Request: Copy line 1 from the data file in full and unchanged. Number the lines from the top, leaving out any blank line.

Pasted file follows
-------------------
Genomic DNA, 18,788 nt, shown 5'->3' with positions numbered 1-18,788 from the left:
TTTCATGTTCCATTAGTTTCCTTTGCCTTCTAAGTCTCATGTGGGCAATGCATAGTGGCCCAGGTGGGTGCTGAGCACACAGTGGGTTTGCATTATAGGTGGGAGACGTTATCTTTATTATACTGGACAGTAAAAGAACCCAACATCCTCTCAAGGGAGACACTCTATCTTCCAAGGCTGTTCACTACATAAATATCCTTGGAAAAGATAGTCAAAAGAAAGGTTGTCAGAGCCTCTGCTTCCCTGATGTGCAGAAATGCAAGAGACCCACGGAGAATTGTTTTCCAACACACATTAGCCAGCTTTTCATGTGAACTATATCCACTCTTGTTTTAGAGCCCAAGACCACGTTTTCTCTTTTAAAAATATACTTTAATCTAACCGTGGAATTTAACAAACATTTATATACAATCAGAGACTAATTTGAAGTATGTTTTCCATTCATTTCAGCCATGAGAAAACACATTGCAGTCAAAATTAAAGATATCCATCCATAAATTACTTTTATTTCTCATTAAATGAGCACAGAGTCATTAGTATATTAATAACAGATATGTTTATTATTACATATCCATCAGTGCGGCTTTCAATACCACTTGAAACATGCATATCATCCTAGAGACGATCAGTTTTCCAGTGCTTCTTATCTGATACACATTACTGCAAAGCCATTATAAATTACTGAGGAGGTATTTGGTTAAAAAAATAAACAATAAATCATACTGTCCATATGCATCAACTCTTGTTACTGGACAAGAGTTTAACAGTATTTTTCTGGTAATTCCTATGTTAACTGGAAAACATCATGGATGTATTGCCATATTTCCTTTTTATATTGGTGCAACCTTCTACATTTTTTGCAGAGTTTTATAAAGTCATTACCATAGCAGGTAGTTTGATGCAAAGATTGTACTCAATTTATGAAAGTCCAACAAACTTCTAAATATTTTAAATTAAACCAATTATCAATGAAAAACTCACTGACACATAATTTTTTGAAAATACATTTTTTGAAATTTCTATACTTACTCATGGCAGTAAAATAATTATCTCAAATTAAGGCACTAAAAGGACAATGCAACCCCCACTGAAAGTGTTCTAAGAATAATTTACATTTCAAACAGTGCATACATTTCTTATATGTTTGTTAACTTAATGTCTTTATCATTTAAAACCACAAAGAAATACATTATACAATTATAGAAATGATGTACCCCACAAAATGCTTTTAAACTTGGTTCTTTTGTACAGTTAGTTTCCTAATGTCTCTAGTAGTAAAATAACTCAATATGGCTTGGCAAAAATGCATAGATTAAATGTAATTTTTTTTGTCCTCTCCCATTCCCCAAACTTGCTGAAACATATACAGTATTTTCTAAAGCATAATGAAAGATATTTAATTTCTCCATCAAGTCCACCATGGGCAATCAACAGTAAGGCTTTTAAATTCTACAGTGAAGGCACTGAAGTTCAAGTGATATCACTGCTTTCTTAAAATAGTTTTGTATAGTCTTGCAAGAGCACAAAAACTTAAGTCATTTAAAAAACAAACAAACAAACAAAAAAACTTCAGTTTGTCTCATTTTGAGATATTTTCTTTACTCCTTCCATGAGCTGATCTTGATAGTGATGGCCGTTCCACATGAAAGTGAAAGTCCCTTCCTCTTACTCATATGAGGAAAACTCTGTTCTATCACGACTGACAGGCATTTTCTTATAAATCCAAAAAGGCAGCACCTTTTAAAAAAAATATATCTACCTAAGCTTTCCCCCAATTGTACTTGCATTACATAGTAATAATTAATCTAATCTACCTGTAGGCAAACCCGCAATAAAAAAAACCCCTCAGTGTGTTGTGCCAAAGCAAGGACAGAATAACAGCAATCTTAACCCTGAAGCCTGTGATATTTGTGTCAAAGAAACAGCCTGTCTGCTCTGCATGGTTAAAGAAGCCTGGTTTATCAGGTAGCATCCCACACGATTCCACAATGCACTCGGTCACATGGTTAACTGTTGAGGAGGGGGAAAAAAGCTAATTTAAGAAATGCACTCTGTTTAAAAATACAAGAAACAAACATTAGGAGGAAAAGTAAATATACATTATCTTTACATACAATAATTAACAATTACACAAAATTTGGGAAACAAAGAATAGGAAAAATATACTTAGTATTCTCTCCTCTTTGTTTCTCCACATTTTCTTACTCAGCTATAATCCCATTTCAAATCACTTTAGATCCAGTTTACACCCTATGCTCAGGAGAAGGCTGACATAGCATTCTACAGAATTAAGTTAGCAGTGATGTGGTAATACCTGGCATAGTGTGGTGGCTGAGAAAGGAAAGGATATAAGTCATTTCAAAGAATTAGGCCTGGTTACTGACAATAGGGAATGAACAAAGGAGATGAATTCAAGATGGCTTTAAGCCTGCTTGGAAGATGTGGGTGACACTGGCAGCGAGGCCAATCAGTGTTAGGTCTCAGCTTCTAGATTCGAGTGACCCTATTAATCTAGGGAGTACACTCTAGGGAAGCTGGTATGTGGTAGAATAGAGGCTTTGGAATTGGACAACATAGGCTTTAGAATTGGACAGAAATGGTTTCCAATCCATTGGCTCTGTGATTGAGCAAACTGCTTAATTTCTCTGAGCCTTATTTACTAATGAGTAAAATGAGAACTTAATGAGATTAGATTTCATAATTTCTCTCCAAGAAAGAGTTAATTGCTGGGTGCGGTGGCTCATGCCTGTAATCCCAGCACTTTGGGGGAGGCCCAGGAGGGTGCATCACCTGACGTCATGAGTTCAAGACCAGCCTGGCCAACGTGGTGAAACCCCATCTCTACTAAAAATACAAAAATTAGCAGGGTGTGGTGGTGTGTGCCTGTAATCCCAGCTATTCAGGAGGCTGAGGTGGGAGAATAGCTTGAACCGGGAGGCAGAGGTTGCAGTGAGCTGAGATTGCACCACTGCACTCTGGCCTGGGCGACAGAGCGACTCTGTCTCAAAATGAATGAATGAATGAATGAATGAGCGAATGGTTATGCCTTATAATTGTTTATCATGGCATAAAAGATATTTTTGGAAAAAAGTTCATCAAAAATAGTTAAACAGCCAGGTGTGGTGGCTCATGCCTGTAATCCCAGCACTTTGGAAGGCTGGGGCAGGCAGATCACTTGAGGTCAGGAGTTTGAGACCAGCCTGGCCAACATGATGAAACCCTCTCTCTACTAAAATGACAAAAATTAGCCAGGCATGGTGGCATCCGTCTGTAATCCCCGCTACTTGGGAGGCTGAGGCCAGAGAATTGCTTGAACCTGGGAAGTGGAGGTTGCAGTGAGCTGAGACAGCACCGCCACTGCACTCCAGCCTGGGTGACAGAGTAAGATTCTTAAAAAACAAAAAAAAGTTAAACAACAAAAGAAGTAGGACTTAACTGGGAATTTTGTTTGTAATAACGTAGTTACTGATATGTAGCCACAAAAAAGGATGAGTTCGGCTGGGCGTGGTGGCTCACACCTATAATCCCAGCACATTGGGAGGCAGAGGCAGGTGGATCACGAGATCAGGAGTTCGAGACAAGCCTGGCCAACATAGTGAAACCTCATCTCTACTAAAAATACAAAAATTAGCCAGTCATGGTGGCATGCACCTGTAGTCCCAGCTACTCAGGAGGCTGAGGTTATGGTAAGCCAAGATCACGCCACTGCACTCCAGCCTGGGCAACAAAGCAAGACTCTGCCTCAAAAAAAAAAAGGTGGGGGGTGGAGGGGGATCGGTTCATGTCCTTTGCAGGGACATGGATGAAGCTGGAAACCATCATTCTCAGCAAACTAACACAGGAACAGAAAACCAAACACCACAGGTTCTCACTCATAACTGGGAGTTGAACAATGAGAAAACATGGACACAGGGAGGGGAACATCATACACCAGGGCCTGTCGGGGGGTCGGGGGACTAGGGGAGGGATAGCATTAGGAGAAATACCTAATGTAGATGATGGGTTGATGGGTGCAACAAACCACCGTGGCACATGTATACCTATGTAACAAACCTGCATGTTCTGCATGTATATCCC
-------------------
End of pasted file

Genomic DNA, 18,788 nt, shown 5'->3' with positions numbered 1-18,788 from the left: